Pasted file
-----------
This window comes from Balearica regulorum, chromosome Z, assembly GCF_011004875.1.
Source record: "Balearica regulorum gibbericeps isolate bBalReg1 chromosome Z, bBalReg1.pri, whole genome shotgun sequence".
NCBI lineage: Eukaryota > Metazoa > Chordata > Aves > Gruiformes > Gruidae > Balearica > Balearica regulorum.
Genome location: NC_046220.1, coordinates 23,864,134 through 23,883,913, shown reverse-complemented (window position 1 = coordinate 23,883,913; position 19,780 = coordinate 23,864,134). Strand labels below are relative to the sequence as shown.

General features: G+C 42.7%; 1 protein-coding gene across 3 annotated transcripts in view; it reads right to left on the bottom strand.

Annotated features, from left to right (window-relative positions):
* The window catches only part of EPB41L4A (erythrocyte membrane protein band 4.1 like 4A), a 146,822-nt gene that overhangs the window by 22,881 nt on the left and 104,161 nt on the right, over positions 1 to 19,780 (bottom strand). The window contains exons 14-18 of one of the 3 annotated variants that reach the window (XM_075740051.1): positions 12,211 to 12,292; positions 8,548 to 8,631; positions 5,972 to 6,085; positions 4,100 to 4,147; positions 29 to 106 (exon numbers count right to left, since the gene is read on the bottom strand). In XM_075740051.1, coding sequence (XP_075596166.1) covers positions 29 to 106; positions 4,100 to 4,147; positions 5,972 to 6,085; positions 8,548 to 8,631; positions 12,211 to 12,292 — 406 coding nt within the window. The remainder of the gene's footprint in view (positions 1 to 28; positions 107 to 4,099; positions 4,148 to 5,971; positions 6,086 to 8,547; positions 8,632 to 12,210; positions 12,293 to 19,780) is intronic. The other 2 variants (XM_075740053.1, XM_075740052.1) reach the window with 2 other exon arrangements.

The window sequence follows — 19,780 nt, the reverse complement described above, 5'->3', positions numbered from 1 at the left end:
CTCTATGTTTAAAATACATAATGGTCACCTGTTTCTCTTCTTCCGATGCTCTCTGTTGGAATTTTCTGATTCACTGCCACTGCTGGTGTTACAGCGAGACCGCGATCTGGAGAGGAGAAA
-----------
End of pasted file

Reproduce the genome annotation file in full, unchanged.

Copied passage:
This window comes from Balearica regulorum, chromosome Z, assembly GCF_011004875.1.
Source record: "Balearica regulorum gibbericeps isolate bBalReg1 chromosome Z, bBalReg1.pri, whole genome shotgun sequence".
NCBI lineage: Eukaryota > Metazoa > Chordata > Aves > Gruiformes > Gruidae > Balearica > Balearica regulorum.
Genome location: NC_046220.1, coordinates 23,864,134 through 23,883,913, shown reverse-complemented (window position 1 = coordinate 23,883,913; position 19,780 = coordinate 23,864,134). Strand labels below are relative to the sequence as shown.

General features: G+C 42.7%; 1 protein-coding gene across 3 annotated transcripts in view; it reads right to left on the bottom strand.

Annotated features, from left to right (window-relative positions):
* The window catches only part of EPB41L4A (erythrocyte membrane protein band 4.1 like 4A), a 146,822-nt gene that overhangs the window by 22,881 nt on the left and 104,161 nt on the right, over positions 1 to 19,780 (bottom strand). The window contains exons 14-18 of one of the 3 annotated variants that reach the window (XM_075740051.1): positions 12,211 to 12,292; positions 8,548 to 8,631; positions 5,972 to 6,085; positions 4,100 to 4,147; positions 29 to 106 (exon numbers count right to left, since the gene is read on the bottom strand). In XM_075740051.1, coding sequence (XP_075596166.1) covers positions 29 to 106; positions 4,100 to 4,147; positions 5,972 to 6,085; positions 8,548 to 8,631; positions 12,211 to 12,292 — 406 coding nt within the window. The remainder of the gene's footprint in view (positions 1 to 28; positions 107 to 4,099; positions 4,148 to 5,971; positions 6,086 to 8,547; positions 8,632 to 12,210; positions 12,293 to 19,780) is intronic. The other 2 variants (XM_075740053.1, XM_075740052.1) reach the window with 2 other exon arrangements.

The window sequence follows — 19,780 nt, the reverse complement described above, 5'->3', positions numbered from 1 at the left end:
CTCTATGTTTAAAATACATAATGGTCACCTGTTTCTCTTCTTCCGATGCTCTCTGTTGGAATTTTCTGATTCACTGCCACTGCTGGTGTTACAGCGAGACCGCGATCTGGAGAGGAGAAA